A couple of women who were sort of restarting/refreshing their lives together by getting into homesteading and getting out of whatever their former lines of work had been.

A young woman who moved down here from PA with her boyfriend, after they had traveled around the country doing Willing Worker On Organic Farm stints (wwoofing), in search of longer growing seasons of the south, and being in the lovely mountains. She has all of the passion for having a farm but she was there seeking direction on how and where to start.

There was a woman who, after having worked with some church groups gleaning leftover/reject produce from large scale farm fields and turning it over to area soup kitchen to feed the poor. She had become so inspired that she now wants to start an organization dedicated to growing food for the poor, and networking farmers so they wouldn’t waste product that could still be used to feed people in need.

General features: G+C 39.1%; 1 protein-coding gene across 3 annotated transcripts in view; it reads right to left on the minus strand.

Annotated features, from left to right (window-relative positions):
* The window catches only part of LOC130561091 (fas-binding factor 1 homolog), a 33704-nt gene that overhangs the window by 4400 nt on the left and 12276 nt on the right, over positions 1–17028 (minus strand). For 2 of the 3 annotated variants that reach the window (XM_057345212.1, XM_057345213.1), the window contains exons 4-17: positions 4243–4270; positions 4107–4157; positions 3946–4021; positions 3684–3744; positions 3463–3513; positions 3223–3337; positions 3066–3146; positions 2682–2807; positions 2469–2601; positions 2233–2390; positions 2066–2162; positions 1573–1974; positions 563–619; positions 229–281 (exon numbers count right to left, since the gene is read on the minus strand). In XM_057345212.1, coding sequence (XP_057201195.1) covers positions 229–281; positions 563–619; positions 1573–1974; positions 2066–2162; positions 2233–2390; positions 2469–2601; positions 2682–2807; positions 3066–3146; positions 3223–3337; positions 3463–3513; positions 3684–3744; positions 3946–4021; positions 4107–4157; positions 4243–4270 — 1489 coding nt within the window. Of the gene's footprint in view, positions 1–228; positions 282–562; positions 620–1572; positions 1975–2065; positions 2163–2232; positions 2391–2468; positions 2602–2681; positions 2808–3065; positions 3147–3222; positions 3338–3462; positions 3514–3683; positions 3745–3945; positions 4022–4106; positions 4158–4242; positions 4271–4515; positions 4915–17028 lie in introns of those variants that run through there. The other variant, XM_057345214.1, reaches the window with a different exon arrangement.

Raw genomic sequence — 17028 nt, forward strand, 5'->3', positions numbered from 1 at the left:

There was a middle aged woman who is seeking to start a healing/teaching garden for the LGBTQ community and women who had been abused/abandoned by the church.

There was a young couple who moved here from out of state and lucked out in buying a small parcel of land almost right away, and were in the beginning phases of planning their off the grid homestead and learning forest gardening due to having bought an entirely wooded/sloped lot (the most common and affordable land type in this region).